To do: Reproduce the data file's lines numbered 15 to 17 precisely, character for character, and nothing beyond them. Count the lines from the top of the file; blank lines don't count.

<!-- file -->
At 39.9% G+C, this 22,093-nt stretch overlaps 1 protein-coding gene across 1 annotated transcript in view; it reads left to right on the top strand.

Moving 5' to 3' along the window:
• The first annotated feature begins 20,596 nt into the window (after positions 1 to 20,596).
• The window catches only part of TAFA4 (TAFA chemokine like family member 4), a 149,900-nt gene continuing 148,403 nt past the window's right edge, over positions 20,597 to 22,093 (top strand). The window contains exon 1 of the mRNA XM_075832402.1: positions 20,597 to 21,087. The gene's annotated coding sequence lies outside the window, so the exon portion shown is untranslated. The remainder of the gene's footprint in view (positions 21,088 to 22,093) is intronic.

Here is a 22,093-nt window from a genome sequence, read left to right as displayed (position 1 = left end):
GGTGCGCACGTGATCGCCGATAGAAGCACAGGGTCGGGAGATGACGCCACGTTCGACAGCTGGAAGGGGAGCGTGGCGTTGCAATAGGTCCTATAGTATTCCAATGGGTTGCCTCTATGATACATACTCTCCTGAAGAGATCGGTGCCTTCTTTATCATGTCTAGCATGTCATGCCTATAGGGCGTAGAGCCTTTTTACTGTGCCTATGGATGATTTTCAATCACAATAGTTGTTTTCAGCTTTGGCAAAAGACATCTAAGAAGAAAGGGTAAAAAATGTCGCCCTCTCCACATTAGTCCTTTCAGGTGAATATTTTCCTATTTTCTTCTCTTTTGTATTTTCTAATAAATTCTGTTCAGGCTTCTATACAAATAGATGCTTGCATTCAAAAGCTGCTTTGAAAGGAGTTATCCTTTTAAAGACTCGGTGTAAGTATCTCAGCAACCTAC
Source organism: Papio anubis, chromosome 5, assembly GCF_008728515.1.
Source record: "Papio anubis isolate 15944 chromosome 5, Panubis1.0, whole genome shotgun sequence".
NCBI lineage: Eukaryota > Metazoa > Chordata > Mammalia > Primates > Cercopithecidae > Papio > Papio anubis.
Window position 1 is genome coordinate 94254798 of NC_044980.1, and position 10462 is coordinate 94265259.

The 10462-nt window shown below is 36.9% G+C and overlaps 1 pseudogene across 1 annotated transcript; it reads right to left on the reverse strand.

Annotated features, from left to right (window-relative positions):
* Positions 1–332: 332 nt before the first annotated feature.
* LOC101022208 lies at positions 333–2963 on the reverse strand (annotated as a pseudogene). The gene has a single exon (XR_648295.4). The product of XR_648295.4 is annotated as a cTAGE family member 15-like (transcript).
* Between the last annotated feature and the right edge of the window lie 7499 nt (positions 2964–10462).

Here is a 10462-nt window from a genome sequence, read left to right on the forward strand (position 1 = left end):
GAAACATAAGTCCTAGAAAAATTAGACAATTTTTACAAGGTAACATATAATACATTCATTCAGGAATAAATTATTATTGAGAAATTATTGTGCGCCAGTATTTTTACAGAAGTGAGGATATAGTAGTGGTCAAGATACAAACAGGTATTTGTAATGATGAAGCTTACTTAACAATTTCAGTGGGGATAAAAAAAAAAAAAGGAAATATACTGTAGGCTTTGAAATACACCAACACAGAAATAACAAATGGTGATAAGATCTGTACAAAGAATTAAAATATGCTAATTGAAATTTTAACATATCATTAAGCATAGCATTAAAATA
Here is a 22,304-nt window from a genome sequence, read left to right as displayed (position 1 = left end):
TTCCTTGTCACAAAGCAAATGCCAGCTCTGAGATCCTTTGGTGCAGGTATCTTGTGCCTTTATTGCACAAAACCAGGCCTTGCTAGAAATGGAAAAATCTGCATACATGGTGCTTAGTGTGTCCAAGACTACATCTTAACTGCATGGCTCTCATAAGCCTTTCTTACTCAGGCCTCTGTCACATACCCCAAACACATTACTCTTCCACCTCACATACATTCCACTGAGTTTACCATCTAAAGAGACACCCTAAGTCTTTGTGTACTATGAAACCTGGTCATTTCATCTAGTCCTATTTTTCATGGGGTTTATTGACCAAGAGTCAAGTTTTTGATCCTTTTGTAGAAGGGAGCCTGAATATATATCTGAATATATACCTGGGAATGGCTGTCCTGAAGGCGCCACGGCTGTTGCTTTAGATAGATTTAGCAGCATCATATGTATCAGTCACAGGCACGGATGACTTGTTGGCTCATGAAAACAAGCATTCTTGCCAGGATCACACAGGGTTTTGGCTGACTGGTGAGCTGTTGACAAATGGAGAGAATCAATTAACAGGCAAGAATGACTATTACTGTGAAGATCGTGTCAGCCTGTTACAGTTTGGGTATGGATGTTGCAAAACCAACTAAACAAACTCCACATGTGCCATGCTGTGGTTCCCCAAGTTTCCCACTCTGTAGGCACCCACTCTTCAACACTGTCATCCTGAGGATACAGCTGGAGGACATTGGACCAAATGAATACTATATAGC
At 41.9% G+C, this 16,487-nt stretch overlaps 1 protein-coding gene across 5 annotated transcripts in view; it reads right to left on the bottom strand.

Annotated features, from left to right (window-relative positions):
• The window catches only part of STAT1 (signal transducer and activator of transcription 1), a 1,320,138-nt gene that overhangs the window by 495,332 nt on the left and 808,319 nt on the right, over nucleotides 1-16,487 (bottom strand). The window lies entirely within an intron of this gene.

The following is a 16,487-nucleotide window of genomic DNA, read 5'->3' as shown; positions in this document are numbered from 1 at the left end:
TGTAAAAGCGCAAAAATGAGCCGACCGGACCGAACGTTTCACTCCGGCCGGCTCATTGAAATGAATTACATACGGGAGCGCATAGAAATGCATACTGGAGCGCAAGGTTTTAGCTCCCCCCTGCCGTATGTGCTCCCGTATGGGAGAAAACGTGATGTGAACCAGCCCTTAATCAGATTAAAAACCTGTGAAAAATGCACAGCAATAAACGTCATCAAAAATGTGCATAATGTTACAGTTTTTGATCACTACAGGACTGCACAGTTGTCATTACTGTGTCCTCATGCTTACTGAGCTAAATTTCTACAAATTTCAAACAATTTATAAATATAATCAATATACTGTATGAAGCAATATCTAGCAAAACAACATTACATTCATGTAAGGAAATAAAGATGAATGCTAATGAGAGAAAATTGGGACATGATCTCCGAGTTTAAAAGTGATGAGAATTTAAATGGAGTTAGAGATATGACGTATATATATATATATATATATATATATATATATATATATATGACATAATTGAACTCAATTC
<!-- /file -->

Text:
* Between the last annotated feature and the right edge of the window lie 7499 nt (positions 2964–10462).

Here is a 10462-nt window from a genome sequence, read left to right on the forward strand (position 1 = left end):
GAAACATAAGTCCTAGAAAAATTAGACAATTTTTACAAGGTAACATATAATACATTCATTCAGGAATAAATTATTATTGAGAAATTATTGTGCGCCAGTATTTTTACAGAAGTGAGGATATAGTAGTGGTCAAGATACAAACAGGTATTTGTAATGATGAAGCTTACTTAACAATTTCAGTGGGGATAAAAAAAAAAAAAGGAAATATACTGTAGGCTTTGAAATACACCAACACAGAAATAACAAATGGTGATAAGATCTGTACAAAGAATTAAAATATGCTAATTGAAATTTTAACATATCATTAAGCATAGCATTAAAATA